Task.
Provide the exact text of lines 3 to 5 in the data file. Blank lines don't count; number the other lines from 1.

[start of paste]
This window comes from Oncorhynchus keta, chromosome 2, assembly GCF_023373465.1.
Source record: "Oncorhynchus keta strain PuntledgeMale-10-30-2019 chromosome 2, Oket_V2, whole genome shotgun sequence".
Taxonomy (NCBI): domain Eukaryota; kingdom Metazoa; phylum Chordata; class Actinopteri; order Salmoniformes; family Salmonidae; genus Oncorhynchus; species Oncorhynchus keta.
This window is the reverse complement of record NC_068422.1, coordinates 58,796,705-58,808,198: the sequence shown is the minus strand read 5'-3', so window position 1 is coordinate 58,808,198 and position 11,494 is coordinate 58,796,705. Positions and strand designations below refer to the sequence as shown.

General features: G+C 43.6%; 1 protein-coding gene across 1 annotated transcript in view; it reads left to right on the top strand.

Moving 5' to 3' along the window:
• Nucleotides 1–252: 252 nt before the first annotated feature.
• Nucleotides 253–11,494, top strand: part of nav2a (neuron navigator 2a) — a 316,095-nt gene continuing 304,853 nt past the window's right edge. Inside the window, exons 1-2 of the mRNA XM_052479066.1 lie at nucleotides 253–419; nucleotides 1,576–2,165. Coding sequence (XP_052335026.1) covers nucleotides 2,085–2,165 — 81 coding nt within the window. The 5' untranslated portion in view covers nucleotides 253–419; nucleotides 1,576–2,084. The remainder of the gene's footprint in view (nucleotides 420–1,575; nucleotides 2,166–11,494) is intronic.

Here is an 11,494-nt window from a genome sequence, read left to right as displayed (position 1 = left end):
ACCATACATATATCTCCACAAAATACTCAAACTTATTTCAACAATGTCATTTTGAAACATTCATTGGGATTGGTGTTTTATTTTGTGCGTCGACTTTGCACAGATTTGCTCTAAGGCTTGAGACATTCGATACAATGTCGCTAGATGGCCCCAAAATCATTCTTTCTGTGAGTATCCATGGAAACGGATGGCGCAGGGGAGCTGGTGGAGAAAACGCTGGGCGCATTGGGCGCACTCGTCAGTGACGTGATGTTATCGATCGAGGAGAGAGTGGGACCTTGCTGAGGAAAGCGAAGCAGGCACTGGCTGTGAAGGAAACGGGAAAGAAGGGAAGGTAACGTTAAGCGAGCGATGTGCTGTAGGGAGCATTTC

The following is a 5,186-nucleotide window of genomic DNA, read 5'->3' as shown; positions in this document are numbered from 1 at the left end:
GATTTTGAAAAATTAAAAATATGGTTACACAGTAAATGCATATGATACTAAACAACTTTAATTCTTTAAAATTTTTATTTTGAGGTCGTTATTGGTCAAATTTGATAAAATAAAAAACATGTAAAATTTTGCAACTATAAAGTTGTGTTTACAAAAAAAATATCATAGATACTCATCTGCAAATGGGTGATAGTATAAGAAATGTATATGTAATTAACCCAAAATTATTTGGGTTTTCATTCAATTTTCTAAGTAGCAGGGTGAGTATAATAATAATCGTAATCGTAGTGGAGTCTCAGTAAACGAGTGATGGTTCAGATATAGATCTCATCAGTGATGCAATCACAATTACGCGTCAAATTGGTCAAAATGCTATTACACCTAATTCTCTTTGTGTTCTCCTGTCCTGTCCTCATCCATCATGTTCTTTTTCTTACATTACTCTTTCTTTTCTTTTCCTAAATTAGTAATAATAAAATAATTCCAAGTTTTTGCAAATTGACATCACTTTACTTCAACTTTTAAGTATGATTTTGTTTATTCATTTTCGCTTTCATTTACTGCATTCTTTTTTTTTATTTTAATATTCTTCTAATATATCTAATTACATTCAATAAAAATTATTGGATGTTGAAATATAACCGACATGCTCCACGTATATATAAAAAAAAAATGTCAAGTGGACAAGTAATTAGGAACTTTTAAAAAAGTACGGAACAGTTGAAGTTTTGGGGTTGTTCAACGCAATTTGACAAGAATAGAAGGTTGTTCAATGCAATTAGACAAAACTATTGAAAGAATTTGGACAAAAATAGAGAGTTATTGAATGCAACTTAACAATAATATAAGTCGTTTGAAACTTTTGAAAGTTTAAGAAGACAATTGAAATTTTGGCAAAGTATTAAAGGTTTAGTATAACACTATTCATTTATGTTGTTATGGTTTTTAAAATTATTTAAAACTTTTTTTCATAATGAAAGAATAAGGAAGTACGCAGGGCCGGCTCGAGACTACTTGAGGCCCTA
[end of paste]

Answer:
Taxonomy (NCBI): domain Eukaryota; kingdom Metazoa; phylum Chordata; class Actinopteri; order Salmoniformes; family Salmonidae; genus Oncorhynchus; species Oncorhynchus keta.
This window is the reverse complement of record NC_068422.1, coordinates 58,796,705-58,808,198: the sequence shown is the minus strand read 5'-3', so window position 1 is coordinate 58,808,198 and position 11,494 is coordinate 58,796,705. Positions and strand designations below refer to the sequence as shown.

General features: G+C 43.6%; 1 protein-coding gene across 1 annotated transcript in view; it reads left to right on the top strand.